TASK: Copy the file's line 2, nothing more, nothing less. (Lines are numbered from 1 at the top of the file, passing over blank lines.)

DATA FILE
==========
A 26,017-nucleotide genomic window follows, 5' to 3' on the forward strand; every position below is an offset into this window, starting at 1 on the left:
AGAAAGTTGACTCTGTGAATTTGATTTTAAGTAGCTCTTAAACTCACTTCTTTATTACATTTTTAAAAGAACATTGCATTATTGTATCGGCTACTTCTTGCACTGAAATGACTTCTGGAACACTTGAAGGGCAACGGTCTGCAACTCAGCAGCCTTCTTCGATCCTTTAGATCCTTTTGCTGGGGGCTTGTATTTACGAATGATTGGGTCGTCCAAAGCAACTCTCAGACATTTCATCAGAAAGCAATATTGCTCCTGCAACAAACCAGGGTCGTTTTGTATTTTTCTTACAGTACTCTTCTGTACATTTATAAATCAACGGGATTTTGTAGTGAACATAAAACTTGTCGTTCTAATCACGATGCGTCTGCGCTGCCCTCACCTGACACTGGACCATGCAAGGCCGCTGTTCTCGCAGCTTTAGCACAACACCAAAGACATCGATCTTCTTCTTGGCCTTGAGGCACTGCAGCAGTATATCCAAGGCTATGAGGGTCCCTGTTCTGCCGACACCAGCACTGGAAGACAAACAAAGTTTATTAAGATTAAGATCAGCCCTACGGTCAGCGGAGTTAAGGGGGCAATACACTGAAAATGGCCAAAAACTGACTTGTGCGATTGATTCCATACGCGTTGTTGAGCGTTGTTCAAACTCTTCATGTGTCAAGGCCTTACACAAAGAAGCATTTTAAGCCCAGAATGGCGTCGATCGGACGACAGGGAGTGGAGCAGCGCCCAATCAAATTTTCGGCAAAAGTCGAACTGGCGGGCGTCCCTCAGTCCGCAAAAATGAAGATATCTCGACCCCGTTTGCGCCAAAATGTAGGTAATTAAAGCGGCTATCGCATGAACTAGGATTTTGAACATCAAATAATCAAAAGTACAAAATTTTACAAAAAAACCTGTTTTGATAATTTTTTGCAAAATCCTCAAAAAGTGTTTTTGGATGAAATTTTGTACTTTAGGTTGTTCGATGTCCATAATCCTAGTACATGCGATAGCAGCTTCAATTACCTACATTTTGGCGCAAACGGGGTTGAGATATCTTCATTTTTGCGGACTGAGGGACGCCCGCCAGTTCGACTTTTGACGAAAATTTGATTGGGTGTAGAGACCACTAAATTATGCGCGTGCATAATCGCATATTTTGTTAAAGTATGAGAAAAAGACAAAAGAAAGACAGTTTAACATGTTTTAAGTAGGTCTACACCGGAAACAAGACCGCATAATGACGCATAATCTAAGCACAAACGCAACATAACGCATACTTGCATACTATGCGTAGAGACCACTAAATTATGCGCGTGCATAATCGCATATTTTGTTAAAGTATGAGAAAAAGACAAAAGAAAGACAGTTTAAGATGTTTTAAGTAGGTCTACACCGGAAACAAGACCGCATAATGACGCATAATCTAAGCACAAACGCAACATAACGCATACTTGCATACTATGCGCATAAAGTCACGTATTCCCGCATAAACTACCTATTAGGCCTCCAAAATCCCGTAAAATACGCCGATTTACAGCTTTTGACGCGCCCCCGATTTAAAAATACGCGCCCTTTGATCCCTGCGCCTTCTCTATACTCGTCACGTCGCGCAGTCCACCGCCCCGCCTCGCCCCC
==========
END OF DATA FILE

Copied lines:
AGAAAGTTGACTCTGTGAATTTGATTTTAAGTAGCTCTTAAACTCACTTCTTTATTACATTTTTAAAAGAACATTGCATTATTGTATCGGCTACTTCTTGCACTGAAATGACTTCTGGAACACTTGAAGGGCAACGGTCTGCAACTCAGCAGCCTTCTTCGATCCTTTAGATCCTTTTGCTGGGGGCTTGTATTTACGAATGATTGGGTCGTCCAAAGCAACTCTCAGACATTTCATCAGAAAGCAATATTGCTCCTGCAACAAACCAGGGTCGTTTTGTATTTTTCTTACAGTACTCTTCTGTACATTTATAAATCAACGGGATTTTGTAGTGAACATAAAACTTGTCGTTCTAATCACGATGCGTCTGCGCTGCCCTCACCTGACACTGGACCATGCAAGGCCGCTGTTCTCGCAGCTTTAGCACAACACCAAAGACATCGATCTTCTTCTTGGCCTTGAGGCACTGCAGCAGTATATCCAAGGCTATGAGGGTCCCTGTTCTGCCGACACCAGCACTGGAAGACAAACAAAGTTTATTAAGATTAAGATCAGCCCTACGGTCAGCGGAGTTAAGGGGGCAATACACTGAAAATGGCCAAAAACTGACTTGTGCGATTGATTCCATACGCGTTGTTGAGCGTTGTTCAAACTCTTCATGTGTCAAGGCCTTACACAAAGAAGCATTTTAAGCCCAGAATGGCGTCGATCGGACGACAGGGAGTGGAGCAGCGCCCAATCAAATTTTCGGCAAAAGTCGAACTGGCGGGCGTCCCTCAGTCCGCAAAAATGAAGATATCTCGACCCCGTTTGCGCCAAAATGTAGGTAATTAAAGCGGCTATCGCATGAACTAGGATTTTGAACATCAAATAATCAAAAGTACAAAATTTTACAAAAAAACCTGTTTTGATAATTTTTTGCAAAATCCTCAAAAAGTGTTTTTGGATGAAATTTTGTACTTTAGGTTGTTCGATGTCCATAATCCTAGTACATGCGATAGCAGCTTCAATTACCTACATTTTGGCGCAAACGGGGTTGAGATATCTTCATTTTTGCGGACTGAGGGACGCCCGCCAGTTCGACTTTTGACGAAAATTTGATTGGGTGTAGAGACCACTAAATTATGCGCGTGCATAATCGCATATTTTGTTAAAGTATGAGAAAAAGACAAAAGAAAGACAGTTTAACATGTTTTAAGTAGGTCTACACCGGAAACAAGACCGCATAATGACGCATAATCTAAGCACAAACGCAACATAACGCATACTTGCATACTATGCGTAGAGACCACTAAATTATGCGCGTGCATAATCGCATATTTTGTTAAAGTATGAGAAAAAGACAAAAGAAAGACAGTTTAAGATGTTTTAAGTAGGTCTACACCGGAAACAAGACCGCATAATGACGCATAATCTAAGCACAAACGCAACATAACGCATACTTGCATACTATGCGCATAAAGTCACGTATTCCCGCATAAACTACCTATTAGGCCTCCAAAATCCCGTAAAATACGCCGATTTACAGCTTTTGACGCGCCCCCGATTTAAAAATACGCGCCCTTTGATCCCTGCGCCTTCTCTATACTCGTCACGTCGCGCAGTCCACCGCCCCGCCTCGCCCCC